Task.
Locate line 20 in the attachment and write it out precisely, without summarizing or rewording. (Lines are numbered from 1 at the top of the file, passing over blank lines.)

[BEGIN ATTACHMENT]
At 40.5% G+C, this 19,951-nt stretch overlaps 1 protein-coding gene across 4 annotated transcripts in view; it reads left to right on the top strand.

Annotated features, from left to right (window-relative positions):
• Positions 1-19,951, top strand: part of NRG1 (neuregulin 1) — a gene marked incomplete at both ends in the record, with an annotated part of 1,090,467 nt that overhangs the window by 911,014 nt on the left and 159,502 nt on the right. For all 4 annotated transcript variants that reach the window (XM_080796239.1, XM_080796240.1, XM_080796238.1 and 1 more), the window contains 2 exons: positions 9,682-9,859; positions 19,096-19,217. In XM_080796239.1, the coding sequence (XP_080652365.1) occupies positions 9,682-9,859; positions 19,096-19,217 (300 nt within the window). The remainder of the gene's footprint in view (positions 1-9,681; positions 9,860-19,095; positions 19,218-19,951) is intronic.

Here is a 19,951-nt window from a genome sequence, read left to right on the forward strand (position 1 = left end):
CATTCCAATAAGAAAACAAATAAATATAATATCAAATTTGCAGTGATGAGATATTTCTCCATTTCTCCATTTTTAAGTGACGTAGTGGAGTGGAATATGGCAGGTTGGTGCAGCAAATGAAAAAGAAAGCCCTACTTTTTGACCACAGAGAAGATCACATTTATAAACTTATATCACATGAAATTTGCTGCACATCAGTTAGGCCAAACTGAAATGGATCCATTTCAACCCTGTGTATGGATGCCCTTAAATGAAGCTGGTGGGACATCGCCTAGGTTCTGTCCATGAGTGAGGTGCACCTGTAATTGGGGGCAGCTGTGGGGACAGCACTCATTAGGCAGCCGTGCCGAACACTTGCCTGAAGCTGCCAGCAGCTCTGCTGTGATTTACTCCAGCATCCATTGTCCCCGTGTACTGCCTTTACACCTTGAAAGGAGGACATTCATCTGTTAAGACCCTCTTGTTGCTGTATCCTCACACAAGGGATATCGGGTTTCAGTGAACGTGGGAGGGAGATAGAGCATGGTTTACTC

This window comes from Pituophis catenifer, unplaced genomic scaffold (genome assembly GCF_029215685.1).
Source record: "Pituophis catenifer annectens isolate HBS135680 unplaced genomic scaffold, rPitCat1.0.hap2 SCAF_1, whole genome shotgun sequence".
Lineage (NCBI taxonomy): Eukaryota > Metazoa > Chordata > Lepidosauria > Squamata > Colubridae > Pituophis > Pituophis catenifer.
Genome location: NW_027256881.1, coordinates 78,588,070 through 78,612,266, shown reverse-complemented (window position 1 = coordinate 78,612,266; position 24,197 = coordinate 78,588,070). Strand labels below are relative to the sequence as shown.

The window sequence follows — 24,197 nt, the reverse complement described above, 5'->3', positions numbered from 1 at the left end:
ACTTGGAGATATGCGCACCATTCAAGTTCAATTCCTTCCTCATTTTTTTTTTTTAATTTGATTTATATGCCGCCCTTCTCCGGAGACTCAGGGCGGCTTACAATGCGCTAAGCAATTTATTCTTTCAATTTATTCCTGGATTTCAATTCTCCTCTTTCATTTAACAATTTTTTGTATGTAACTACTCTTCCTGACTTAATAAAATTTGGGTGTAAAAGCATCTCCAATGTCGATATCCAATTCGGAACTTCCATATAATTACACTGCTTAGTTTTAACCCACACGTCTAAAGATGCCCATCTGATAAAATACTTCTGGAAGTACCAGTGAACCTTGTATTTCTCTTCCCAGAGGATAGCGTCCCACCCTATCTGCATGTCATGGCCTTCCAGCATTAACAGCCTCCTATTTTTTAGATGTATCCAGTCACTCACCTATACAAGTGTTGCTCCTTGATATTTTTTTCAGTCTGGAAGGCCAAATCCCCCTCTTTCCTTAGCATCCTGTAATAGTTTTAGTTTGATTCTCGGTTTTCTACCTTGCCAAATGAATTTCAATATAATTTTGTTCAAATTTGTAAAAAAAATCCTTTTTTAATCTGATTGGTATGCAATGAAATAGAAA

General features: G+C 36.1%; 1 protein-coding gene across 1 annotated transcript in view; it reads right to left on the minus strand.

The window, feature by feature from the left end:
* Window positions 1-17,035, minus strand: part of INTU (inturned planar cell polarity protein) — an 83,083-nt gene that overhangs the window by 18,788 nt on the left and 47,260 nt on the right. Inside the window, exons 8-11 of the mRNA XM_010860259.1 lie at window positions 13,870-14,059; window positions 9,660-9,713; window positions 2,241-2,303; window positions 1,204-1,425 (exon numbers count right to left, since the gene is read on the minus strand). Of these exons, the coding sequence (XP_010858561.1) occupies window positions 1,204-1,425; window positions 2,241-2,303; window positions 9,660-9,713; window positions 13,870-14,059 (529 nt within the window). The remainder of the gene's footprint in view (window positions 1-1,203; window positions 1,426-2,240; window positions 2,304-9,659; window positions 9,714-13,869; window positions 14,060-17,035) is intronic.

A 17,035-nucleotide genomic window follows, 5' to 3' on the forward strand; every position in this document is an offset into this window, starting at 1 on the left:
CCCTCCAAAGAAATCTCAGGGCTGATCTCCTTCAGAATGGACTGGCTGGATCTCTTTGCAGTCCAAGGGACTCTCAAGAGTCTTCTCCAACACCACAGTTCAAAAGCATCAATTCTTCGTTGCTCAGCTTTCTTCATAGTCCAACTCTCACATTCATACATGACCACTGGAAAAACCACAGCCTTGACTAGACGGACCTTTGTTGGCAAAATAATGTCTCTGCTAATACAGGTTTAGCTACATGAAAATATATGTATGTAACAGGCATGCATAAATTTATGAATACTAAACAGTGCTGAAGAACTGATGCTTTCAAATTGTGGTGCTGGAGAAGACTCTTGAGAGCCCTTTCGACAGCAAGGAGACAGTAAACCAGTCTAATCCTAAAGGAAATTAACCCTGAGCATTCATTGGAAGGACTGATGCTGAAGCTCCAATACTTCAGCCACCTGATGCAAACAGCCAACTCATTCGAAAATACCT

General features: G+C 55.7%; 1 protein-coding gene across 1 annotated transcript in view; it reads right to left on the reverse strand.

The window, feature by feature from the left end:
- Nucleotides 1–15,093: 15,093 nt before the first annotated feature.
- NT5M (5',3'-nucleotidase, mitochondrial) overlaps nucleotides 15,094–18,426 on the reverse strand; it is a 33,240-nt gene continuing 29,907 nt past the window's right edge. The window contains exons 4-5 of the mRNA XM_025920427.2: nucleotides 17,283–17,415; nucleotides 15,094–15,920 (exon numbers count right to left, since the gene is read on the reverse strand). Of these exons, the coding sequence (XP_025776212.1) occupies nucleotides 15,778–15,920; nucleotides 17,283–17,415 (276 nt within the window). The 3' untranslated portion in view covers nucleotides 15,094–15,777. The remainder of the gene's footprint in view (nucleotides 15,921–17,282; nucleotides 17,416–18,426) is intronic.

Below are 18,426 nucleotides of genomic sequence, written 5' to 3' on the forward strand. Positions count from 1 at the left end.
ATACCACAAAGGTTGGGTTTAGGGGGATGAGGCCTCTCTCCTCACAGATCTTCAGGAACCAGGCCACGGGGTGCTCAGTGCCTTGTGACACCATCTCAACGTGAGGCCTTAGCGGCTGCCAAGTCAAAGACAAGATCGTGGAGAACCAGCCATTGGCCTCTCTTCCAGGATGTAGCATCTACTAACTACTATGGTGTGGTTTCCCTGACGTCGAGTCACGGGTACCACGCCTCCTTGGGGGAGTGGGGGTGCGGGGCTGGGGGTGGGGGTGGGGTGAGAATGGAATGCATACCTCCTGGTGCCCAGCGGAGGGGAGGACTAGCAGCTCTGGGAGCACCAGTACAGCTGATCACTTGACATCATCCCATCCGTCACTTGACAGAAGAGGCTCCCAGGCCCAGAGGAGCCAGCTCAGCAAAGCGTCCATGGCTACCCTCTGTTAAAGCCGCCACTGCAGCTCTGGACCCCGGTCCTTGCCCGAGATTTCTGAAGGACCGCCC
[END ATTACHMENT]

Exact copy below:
- NT5M (5',3'-nucleotidase, mitochondrial) overlaps nucleotides 15,094–18,426 on the reverse strand; it is a 33,240-nt gene continuing 29,907 nt past the window's right edge. The window contains exons 4-5 of the mRNA XM_025920427.2: nucleotides 17,283–17,415; nucleotides 15,094–15,920 (exon numbers count right to left, since the gene is read on the reverse strand). Of these exons, the coding sequence (XP_025776212.1) occupies nucleotides 15,778–15,920; nucleotides 17,283–17,415 (276 nt within the window). The 3' untranslated portion in view covers nucleotides 15,094–15,777. The remainder of the gene's footprint in view (nucleotides 15,921–17,282; nucleotides 17,416–18,426) is intronic.